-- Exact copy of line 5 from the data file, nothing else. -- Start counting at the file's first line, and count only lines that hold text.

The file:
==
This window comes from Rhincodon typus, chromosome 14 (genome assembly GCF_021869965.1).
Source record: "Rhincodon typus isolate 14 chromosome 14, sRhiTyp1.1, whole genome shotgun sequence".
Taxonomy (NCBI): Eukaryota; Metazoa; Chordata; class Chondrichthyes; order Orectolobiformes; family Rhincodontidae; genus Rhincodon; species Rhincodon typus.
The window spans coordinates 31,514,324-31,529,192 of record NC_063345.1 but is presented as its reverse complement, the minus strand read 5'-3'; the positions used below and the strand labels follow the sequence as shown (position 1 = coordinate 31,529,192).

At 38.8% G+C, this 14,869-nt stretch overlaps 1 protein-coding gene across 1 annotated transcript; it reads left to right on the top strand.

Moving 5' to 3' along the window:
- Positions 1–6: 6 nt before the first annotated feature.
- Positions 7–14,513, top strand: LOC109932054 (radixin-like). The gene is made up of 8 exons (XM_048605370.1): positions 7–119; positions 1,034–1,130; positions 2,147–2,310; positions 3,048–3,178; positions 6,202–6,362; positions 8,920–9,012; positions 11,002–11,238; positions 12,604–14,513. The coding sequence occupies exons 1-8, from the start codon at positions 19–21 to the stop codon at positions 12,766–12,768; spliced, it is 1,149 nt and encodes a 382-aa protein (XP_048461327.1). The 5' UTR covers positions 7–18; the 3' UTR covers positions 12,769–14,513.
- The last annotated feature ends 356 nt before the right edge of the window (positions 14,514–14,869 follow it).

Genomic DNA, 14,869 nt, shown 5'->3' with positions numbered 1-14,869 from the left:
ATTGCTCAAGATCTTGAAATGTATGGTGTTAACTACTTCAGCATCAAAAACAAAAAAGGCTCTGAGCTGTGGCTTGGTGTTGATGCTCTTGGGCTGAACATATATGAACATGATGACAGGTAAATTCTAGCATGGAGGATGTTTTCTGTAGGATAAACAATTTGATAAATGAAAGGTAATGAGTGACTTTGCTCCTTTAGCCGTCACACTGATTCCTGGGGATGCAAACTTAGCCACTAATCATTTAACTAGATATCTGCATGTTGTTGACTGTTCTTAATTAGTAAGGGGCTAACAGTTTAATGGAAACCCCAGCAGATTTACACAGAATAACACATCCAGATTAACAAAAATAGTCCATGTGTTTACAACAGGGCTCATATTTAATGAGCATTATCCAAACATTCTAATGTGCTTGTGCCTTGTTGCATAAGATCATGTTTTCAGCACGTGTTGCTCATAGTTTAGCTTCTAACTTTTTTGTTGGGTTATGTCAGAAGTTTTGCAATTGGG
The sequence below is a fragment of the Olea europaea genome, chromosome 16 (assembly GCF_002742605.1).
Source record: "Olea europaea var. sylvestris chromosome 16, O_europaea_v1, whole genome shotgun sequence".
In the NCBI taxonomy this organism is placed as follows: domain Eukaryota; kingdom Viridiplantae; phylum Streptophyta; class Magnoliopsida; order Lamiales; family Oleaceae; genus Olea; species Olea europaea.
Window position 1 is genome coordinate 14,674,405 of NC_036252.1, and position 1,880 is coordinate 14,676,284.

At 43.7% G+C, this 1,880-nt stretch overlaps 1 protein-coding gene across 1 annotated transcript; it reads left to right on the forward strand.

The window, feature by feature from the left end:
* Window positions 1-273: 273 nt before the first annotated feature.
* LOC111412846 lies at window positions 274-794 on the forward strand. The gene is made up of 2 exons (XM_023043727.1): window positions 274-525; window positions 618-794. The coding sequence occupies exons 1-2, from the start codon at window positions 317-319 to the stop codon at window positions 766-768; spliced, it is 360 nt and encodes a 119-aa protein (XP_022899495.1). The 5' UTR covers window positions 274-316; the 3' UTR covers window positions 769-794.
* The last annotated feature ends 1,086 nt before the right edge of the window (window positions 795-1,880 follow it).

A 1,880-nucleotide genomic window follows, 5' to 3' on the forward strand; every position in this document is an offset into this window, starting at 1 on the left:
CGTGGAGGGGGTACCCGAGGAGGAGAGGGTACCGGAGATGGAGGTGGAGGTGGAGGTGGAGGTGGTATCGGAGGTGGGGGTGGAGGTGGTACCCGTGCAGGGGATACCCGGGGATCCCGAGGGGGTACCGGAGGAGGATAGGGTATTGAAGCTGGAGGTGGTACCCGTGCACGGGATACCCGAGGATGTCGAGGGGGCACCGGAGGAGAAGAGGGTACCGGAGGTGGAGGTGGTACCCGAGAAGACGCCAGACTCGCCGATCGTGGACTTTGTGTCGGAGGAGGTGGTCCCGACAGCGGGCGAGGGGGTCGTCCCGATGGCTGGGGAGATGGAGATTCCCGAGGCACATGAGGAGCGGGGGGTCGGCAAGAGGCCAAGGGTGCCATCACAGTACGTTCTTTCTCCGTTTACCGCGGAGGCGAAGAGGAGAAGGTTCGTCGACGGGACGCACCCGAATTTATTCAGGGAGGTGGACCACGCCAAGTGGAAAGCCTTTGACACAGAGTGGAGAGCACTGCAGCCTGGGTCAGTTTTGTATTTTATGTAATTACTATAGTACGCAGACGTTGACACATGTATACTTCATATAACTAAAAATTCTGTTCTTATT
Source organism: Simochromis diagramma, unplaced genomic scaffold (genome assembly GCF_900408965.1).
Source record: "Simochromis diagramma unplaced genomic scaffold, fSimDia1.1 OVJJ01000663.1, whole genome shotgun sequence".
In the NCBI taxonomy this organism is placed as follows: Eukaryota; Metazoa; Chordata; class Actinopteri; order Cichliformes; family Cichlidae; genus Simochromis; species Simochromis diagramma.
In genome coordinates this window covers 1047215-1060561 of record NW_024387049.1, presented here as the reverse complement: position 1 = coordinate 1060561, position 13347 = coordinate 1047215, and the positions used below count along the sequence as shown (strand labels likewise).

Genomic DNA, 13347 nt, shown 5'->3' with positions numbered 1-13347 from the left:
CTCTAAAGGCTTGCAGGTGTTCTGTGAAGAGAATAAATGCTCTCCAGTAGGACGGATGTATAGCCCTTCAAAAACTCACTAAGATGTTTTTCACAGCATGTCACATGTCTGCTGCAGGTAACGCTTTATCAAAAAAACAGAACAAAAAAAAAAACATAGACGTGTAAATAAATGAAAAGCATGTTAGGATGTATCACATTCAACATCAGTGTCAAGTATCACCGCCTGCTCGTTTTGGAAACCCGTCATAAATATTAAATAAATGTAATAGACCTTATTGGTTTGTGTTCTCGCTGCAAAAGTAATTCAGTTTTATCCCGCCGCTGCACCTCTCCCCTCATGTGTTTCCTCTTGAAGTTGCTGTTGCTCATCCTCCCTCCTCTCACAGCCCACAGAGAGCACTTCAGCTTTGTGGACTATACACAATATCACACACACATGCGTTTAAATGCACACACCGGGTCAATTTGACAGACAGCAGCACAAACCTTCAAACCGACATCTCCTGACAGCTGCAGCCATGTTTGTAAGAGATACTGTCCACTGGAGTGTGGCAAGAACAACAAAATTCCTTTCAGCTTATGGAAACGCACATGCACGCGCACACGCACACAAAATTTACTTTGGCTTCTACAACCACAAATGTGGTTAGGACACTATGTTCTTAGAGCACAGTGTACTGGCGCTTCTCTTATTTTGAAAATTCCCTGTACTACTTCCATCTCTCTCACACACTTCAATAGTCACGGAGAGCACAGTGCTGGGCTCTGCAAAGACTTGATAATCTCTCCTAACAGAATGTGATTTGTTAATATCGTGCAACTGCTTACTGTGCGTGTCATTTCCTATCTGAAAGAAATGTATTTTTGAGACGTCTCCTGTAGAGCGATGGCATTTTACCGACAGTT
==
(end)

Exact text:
At 38.8% G+C, this 14,869-nt stretch overlaps 1 protein-coding gene across 1 annotated transcript; it reads left to right on the top strand.